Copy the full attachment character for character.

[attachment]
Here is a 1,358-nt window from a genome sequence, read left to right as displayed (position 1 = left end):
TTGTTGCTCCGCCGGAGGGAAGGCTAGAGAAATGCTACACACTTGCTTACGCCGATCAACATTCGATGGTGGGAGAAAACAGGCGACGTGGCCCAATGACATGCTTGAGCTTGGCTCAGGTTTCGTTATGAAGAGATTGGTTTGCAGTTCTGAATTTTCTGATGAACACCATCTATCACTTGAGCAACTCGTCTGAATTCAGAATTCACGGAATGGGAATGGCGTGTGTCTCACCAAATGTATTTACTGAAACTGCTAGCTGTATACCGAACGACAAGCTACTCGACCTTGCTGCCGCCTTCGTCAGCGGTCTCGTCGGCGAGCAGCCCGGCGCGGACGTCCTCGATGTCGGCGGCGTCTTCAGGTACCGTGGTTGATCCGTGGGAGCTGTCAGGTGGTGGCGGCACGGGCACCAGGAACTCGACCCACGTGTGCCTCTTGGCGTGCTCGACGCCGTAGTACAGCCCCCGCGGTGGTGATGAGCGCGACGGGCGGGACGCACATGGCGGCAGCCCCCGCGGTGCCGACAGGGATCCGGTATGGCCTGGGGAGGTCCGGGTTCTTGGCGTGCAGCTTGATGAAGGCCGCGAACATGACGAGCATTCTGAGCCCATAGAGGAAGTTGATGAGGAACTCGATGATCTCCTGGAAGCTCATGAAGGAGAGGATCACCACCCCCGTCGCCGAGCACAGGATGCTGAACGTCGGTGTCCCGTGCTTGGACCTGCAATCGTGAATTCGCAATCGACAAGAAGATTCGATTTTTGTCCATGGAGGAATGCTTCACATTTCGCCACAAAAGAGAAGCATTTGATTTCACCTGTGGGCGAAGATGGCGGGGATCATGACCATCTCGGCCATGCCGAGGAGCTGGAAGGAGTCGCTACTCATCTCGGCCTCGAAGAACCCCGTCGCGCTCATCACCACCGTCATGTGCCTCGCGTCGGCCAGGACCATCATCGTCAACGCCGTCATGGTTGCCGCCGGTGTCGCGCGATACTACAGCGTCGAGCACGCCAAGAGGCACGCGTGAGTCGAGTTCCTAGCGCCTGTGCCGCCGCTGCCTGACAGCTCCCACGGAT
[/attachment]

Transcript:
Here is a 1,358-nt window from a genome sequence, read left to right as displayed (position 1 = left end):
TTGTTGCTCCGCCGGAGGGAAGGCTAGAGAAATGCTACACACTTGCTTACGCCGATCAACATTCGATGGTGGGAGAAAACAGGCGACGTGGCCCAATGACATGCTTGAGCTTGGCTCAGGTTTCGTTATGAAGAGATTGGTTTGCAGTTCTGAATTTTCTGATGAACACCATCTATCACTTGAGCAACTCGTCTGAATTCAGAATTCACGGAATGGGAATGGCGTGTGTCTCACCAAATGTATTTACTGAAACTGCTAGCTGTATACCGAACGACAAGCTACTCGACCTTGCTGCCGCCTTCGTCAGCGGTCTCGTCGGCGAGCAGCCCGGCGCGGACGTCCTCGATGTCGGCGGCGTCTTCAGGTACCGTGGTTGATCCGTGGGAGCTGTCAGGTGGTGGCGGCACGGGCACCAGGAACTCGACCCACGTGTGCCTCTTGGCGTGCTCGACGCCGTAGTACAGCCCCCGCGGTGGTGATGAGCGCGACGGGCGGGACGCACATGGCGGCAGCCCCCGCGGTGCCGACAGGGATCCGGTATGGCCTGGGGAGGTCCGGGTTCTTGGCGTGCAGCTTGATGAAGGCCGCGAACATGACGAGCATTCTGAGCCCATAGAGGAAGTTGATGAGGAACTCGATGATCTCCTGGAAGCTCATGAAGGAGAGGATCACCACCCCCGTCGCCGAGCACAGGATGCTGAACGTCGGTGTCCCGTGCTTGGACCTGCAATCGTGAATTCGCAATCGACAAGAAGATTCGATTTTTGTCCATGGAGGAATGCTTCACATTTCGCCACAAAAGAGAAGCATTTGATTTCACCTGTGGGCGAAGATGGCGGGGATCATGACCATCTCGGCCATGCCGAGGAGCTGGAAGGAGTCGCTACTCATCTCGGCCTCGAAGAACCCCGTCGCGCTCATCACCACCGTCATGTGCCTCGCGTCGGCCAGGACCATCATCGTCAACGCCGTCATGGTTGCCGCCGGTGTCGCGCGATACTACAGCGTCGAGCACGCCAAGAGGCACGCGTGAGTCGAGTTCCTAGCGCCTGTGCCGCCGCTGCCTGACAGCTCCCACGGAT